Monday, March 15, 2004

I guess it's a good think honest comlumnists like David Brooks have decided not to take sides

In a characteristic sentence, which admittedly sounds better in the original French, Kerry exclaimed: "We know from our largely unsuccessful attempts to enlist the cooperation of other nations, especially industrialized trading nations, in efforts to impose and enforce somewhat more ambitious standards on nations such as Iran, China, Burma and Syria, that the willingness of most other nations — including a number who are joined in the sanctions to isolate Iraq — is neither wide nor deep to join in imposing sanctions on a sovereign nation to spur it to `clean up its act' and comport its actions with accepted international norms."

Can anyone say Churchillian?

Kerry has made clear that if he is elected president, the nation will never face a caveat shortage. He has established the foragainst method, which has enabled him to be foragainst the war in Iraq, foragainst the Patriot Act and foragainst No Child Left Behind. If you decide to vote for him this year, there would be a correctness in that judgment, but if you decide to vote for George Bush, that would also be correct.

The link

Not only is Brooks taking a side, but he is also misconstruing Kerry's argument. The vote was a vote to allow the President to take action if it was necessary. That permission, says Kerry, was based upon the idea that the Bush adminstration would use every diplomatic means available, as well as create an international coalition if force was necessary.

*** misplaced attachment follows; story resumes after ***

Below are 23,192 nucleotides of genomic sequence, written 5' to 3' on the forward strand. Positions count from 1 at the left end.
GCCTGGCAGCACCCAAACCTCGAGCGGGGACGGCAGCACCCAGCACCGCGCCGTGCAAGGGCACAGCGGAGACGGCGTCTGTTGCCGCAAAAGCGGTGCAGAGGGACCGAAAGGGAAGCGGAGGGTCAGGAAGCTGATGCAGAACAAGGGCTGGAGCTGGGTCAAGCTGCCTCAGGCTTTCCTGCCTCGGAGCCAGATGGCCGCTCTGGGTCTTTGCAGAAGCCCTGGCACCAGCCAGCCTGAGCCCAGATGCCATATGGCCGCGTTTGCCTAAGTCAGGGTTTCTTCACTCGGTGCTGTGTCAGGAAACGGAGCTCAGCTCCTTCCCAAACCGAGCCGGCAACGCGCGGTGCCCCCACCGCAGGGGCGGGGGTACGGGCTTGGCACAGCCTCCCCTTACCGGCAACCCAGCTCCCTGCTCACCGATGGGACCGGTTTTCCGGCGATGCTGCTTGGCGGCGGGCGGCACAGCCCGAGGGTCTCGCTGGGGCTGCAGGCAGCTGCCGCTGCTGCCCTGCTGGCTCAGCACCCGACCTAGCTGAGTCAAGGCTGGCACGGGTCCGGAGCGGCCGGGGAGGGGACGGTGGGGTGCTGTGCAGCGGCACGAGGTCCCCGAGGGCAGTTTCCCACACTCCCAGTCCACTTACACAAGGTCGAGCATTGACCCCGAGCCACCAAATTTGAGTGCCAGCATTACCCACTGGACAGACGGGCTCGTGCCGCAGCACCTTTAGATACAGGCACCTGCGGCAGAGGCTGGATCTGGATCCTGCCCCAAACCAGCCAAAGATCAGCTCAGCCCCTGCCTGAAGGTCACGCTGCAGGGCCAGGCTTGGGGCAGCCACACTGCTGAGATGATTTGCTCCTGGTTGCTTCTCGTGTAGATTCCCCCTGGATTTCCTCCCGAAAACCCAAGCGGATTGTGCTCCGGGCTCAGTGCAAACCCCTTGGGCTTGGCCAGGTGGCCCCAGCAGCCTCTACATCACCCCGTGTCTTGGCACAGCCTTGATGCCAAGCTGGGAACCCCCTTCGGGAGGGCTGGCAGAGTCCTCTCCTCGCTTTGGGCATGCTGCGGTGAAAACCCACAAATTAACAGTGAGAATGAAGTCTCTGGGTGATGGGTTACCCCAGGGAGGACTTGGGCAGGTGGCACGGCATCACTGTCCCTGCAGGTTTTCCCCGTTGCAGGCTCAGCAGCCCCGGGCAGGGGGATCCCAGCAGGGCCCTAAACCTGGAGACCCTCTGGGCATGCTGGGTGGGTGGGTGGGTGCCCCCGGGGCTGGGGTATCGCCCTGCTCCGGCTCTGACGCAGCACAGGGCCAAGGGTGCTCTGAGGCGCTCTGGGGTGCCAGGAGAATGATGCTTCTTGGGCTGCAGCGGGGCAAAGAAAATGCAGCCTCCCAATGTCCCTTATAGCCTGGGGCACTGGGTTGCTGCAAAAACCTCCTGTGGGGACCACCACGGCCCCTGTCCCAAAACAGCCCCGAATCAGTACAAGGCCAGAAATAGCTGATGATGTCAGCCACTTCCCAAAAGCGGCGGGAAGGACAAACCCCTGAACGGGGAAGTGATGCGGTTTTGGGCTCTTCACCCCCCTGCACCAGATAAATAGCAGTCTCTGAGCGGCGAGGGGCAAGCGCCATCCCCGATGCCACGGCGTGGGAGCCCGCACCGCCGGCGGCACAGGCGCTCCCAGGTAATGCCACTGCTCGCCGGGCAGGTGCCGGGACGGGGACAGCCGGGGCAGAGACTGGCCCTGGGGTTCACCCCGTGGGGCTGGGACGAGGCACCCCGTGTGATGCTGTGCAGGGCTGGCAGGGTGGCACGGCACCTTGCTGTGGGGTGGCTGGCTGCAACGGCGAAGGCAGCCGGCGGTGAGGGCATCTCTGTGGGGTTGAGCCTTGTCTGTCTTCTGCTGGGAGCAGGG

Doubtless, there were dozens of Congressmen who voted in favor of the resolution despite their own reservations. Politically, it would have been a bad move, their opponents would have made them eat that vote.

In some ways, you could argue that the vote in favor was a strong stand, only 28 percent of Massachusetts voters were in favor of a unilateral invasion. In addition, the majority of people in this country had reservations about the war, if they weren't totally against it.
Sen. Welstone was the only Senator to vote against the resolution.

Calling people out on the resolution is a cheap way to try and score points.
It was not a vote for war, but to allow the President to use military means if the diplomatic means failed.
The text of the bill is here: resolution."'s a little bit of ironic titling.

No comments: